07 Raga Emen Kalyan [Pt. Pratap Narayan and Kankana Banerjee]

08 Kalyani [Rudresh Mahantappa and Dakshina Ensemble]

09 Woh Mujh Se Hoay Humkalam Allah Allah [Farida Khanum]

10 Shakal and naghma in the melodic mode of Emen (Yaman) [Ustad Mohammad Omar]

YAMAN

Sunday Best

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For several years now I have been privileged to write a weekly column for India’s premier online newspaper, Scroll.in. The column is called Sunday Sounds. I consider myself privileged for a couple of reasons:

  • I have been given a very wide and liberal brief. Essentially, I can write and share music of any genre, type, style or artist so long as it has some connection with South Asia.
  • As I’ve prepared for each week’s column I find myself researching and learning and discovering ever more about the incredible diversity and abundance of South Asian musical talent.
  • As a result of the column I’ve created a small following of fans many of whom are connected with the arts and culture communities of South Asia. In turn and through their good graces I’ve been able to begin other creative projects, such as writing books.

So to all the people at Scroll.in, especially its incredible editor Naresh Fernandes I say thank you.

There have been the more than 100 editions of Sunday Sounds thus far. To share my gratitude and joy I have put a small collection of just 25 tracks in a double ‘disc’ which I hope you will enjoy. If you’re already a fan of Sunday Sounds, you can look forward to more columns and fascinating music. If you’re a newbie, I hope you’ll log in to Scroll every Sunday and enjoy the stupendous and endlessly pleasing world of South Asian sangeet/musiqui.

This is diverse collection and reflects the Sunday Sounds mandate perfectly. You’ll discover South Indian rock fusion and fresh Pakistani qawwali. You’ll also find some English pop songs from the Beatles and Sam Roberts. Of course, there is quite a bit of South Asian folk music (one of my favourite genres), some ragas (both traditional and funked-up) and contributions from the South Asian diaspora in South and North America. In other words, quite a bit to keep a smile on your face for several hours!

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Track Listing (pt. 1)

01 Panivizhum Malarvanam [Karthik and Bennet and Band]

02 Limbo Jazz [Wynton Marsalis and Sachal Ensemble]

03 Akhan cham cham wassiyan [Tina Sani]

04 NSA vs USA [Shahid Buttar]

05 Mustt Mustt [Brookly Qawwali Party]

06 Love, Love, Love [Shaukat Ali].

07 Sometimes I Feel Like A Motherless Child/ Mai Ni [Madeleine Peyroux and Sachal Ensemble]

08 Hai Sharmaon Kis Kis Ko Bataon [Tabla for Two]

09 People Power in the Disco Hour [Clinton]

10 Jokerman [Divana]

11 Light My Fire [Ananda Shankar]

12 Dear Prudence [The Beatles]

 

V1

Track Listing (pt.2)

13 Sialkot [Sunny Jain Collective]

14 Idhar Zindagi ka Janaaza Uthega [Attaluah Khan Niazi]

15 Taj Mahal [Sam Roberts]

16 Raag Megh [Zohaib Hassan Khan]

17 Charkha [Ustad Ameer Ali Khan]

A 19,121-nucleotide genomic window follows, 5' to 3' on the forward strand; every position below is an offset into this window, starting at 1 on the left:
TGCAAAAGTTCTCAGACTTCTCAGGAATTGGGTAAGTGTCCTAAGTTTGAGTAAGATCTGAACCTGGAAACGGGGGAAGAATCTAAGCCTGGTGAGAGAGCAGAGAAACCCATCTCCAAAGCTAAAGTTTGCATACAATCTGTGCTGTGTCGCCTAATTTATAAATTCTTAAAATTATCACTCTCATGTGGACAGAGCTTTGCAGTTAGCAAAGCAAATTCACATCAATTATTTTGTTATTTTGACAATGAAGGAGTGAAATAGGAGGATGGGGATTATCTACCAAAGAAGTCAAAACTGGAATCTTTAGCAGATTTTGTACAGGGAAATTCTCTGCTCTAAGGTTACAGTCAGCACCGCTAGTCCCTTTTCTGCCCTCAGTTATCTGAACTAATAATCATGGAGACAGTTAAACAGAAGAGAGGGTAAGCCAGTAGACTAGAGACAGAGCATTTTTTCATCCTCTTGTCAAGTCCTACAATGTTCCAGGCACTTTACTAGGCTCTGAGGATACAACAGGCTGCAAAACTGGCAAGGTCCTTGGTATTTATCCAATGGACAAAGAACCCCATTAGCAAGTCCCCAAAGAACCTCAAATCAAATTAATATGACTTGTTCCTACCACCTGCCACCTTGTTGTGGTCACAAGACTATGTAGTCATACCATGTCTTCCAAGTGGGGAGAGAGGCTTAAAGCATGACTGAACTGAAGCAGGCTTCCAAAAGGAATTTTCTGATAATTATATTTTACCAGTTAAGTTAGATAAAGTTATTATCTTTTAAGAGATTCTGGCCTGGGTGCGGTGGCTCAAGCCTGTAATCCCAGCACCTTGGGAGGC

18 Blues For Yusef [Lionel Pillay]

19 Soul Raga [Abbas Mehrpouya]

20 Api Sanasille [Wayo]

21 Raat ke sapna (Raatein Sapna) [Ramdew Chaitoe]

22 Hippie Hindustani [Bonnie Remedios]

23 Hello madam disco [Nahid Akhtar]

24 Sri Jimi [Prasanna]

25 Mere Ghar Aaja [Blind Boy Raju]

V2

The Future: Perera Elsewhere

Perera Elsewhere

Perera Elsewhere

Without question the most impressive debut of the past 12 months in the desi music diaspora was the emergence of the rainbow haired embodiment of ‘cool’ who goes by the name of Perera Elsewhere.

 

Born into a Sri Lankan immigrant family Perera cut her artistic teeth in Europe and in particular the grimy arty clubs of Berlin. In that eternal musical markaz to which artists flock when careers need re-ignition or launching, this slight statuesque woman worked with an electronic band with a reggae name, Jahcoozi. After several albums and the purchase of a cheap guitar in a French street stall she branched out on her own and released her first solo album, Everlast in 2013.

 

imgresIt has taken the indie music world by storm.  The sound is rich and soulful but ultra-contemporary with no flashbacks to any previous decade and nothing Ceylonese. This is thinking person’s club melodies and beats, structured to soothe and seduce.

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Elsewhere is obviously not her real name. But it is a well chosen nom de plume. Though her music lies several oceans removed from the teardrop isle Perera is a restless soul, such is the destiny of the immigrant. Elsewhere, means, not here. Someplace other than this. Or that. An uncertain location. Indeterminate. Impossible to specify. Simply, ‘out there’.  What immigrant or third culture child has not felt more at home in these ambiguities than behind the mailbox and picket fence. Indeed, the true home of the immigrant, the globalised citizen is in the fissures between lands, not in any one.

 

With this loopy commendation I suggest you have a listen to a woman who is bound to loom large in the culture for many years, Perera Elsewhere.

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Track Listing:

01 Drunk Man

02 Giddy [ft. Gonjasufi]

03 Bizarre

04 Light Bulb

05 Ebora [ft. Aremu]

06 Dreamt That Dream

07 Shady [ft. Springintgut]

08 Bongoloid

09 Carousel

10 The Zap

11 Lazy

12 Dimmed Down

*^^@